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std::vector and size_t

P: n/a
Is there a way of making a std::vector, or indeed any other std
container that is indexed by something larger than a 'size_t' i.e. an
unsigned long.

Thanks,
Jon Rea
Nov 10 '06 #1
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3 Replies


P: n/a
Jon Rea schreef:
Is there a way of making a std::vector, or indeed any other std
container that is indexed by something larger than a 'size_t' i.e. an
unsigned long.
Probably not. A vector<Tmust hold a T[]. That T[] is an object, with
a size,
and that size must be represented as a size_t. std::deque might work,
though.
But really, who cares? 64 bit systems typically have 64 bits size_t's

HTH,
Michiel Salters

Nov 10 '06 #2

P: n/a

Jon Rea wrote:
Is there a way of making a std::vector, or indeed any other std
container that is indexed by something larger than a 'size_t' i.e. an
unsigned long.
As a matter of interest - if we have a vector<char>, that would mean it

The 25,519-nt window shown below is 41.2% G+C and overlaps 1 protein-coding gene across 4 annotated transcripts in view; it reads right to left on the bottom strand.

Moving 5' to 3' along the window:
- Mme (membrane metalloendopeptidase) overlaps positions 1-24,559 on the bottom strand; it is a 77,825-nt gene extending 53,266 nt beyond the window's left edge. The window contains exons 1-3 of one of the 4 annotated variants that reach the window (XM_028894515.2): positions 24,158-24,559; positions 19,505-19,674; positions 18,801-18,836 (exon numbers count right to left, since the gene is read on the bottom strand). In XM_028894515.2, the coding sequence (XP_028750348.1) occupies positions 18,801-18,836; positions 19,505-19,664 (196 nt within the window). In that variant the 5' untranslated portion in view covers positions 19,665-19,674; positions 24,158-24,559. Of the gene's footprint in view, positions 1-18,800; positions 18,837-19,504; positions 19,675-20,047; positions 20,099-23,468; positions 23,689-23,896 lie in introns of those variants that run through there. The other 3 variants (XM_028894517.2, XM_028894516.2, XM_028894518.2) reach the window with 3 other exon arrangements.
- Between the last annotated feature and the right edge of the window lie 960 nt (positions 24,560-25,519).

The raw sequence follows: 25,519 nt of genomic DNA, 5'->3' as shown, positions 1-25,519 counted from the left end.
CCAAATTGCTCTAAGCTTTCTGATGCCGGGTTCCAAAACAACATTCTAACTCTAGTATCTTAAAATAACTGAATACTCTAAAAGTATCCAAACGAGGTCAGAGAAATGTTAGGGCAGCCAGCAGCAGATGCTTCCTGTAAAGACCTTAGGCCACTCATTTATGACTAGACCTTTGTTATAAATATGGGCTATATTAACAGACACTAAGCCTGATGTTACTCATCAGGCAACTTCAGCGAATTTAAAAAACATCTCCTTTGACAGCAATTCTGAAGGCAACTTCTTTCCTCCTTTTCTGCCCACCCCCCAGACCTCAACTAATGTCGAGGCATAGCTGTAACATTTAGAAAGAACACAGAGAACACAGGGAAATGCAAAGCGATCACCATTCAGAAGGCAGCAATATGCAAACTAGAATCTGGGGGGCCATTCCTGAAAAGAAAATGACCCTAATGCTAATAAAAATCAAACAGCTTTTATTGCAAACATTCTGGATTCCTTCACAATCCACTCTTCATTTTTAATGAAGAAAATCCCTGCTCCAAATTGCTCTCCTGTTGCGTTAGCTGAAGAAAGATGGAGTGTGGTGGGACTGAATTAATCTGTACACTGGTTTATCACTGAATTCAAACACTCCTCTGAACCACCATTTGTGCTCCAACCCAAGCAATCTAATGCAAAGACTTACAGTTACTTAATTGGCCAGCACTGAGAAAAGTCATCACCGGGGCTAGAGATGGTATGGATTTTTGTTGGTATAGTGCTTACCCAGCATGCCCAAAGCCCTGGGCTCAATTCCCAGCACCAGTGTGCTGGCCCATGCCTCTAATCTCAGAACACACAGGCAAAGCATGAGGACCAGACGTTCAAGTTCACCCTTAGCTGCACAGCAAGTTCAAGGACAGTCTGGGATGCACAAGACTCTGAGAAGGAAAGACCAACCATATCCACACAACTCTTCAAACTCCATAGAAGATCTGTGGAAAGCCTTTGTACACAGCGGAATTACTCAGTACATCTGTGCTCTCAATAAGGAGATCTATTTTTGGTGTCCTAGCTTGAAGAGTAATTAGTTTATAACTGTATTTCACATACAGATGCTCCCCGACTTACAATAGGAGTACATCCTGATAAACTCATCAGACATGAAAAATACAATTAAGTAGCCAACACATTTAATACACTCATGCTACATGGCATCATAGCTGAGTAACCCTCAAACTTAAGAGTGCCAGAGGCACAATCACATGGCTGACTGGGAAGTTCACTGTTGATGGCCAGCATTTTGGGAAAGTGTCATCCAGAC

would contain (2^32) - 1 bytes, right. On a 32 bit system (like WIN32),
is it at all possible to reference memory at that kind of address? For
instance, what if I have more RAM than addressable. Does it go to
waste?

Regards,

Werner

Nov 10 '06 #3

P: n/a
Jon Rea wrote:
Is there a way of making a std::vector, or indeed any other std
container that is indexed by something larger than a 'size_t' i.e. an
unsigned long.
...
Firstly, 'size_t' is not necessarily 'unsigned long'. 'size_t' is
traditionally derived from addressing parameters of the underlying
hardware/OS platform and, sometimes, from compiler settings ("memory
model" and such).

Secondly, with other std containers there's absolutely no reason to
limit their capacity by 'size_t'. So the answer is - definitely yes.
However, it is rather strange to hear the term "indexed" applied to
those containers. They don't naturally support random access by index
(except, maybe, 'std::deque'), although it can always be [inefficiently]
emulated through sequential access ('std::advance').

With 'std::vector' it is possible (I don't see anything that would
explicitly prohibit that in the language specification). But, assuming
that 'size_t' is chosen in accordance with the "traditional" approach,
it is more difficult to implement and often bears certain performance
penalty.

--
Best regards,
Andrey Tarasevich

Nov 10 '06 #4

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